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“Faking It: Manipulated Photography Before Photoshop” is one of the most compelling photographic exhibits to hit D.C. in years. Some early efforts at manipulation look clumsy to the modern eye, but then again, early viewers were often unsophisticated about how images are constructed; consider an oval-shaped image in which the artist combined the cropped heads of dozens of prominent citizens in 1850s Scotland. As inelegant as some of these manipulations appear, others prove strikingly persuasive, even eerily modern, such as a colorized 1880s image of an old-fashioned French clock. A series of Soviet-era images in which comrades of Stalin disappear with each photographic iteration is chilling; the same technique of erasure is put to more creditable use in the works of Kathy Grove, who carefully excises women from classic photographs as a feminist statement. Ultimately, what viewers of this varied and thoughtful exhibit take home is realization of how special photography is. Because no other artistic medium carries such a promise of factual accuracy, manipulation is never more powerful as when it involves a photograph.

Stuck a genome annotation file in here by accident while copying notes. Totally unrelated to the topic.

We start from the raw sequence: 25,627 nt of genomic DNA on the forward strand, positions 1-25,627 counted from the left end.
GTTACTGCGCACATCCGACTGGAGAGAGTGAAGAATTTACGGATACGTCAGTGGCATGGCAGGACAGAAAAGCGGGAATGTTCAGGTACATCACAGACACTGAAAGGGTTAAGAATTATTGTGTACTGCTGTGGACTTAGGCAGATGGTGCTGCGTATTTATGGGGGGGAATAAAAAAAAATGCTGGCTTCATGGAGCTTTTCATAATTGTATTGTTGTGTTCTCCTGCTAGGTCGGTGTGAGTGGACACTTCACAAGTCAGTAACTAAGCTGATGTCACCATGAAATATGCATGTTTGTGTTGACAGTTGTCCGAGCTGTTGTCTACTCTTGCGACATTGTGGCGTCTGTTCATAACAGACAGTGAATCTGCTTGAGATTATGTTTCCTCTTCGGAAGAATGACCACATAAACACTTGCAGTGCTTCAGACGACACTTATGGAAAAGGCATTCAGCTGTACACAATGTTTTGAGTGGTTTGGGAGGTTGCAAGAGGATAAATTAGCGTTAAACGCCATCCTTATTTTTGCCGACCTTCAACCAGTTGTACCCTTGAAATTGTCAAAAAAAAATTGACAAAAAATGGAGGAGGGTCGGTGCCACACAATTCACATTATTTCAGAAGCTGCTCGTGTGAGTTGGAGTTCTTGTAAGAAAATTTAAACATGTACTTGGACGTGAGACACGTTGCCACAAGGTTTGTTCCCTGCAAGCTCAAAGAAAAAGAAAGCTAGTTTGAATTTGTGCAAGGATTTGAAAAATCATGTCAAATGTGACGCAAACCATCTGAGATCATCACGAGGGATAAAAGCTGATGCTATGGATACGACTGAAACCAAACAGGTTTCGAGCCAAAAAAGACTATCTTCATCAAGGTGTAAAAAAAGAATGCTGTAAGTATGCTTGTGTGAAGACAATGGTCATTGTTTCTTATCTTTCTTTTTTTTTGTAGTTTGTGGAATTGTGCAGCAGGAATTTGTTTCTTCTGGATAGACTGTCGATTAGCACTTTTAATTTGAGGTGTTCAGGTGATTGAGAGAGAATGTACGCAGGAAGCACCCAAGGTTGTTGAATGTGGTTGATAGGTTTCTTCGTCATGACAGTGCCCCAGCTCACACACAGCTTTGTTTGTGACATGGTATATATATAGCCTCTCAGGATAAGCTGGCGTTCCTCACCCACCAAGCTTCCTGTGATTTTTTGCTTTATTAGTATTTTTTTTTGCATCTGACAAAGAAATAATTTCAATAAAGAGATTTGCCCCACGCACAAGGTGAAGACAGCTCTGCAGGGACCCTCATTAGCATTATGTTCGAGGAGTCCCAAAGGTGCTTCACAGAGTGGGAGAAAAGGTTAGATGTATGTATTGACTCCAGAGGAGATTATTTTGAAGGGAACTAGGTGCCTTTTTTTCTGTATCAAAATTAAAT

The exhibit is on view 10 a.m. to 5 p.m. Mondays–Saturdays and 11 a.m. to 6 p.m. Sundays at the National Gallery of Art, 4th Street and Constitution Avenue NW. (202) 737-4215. nga.gov.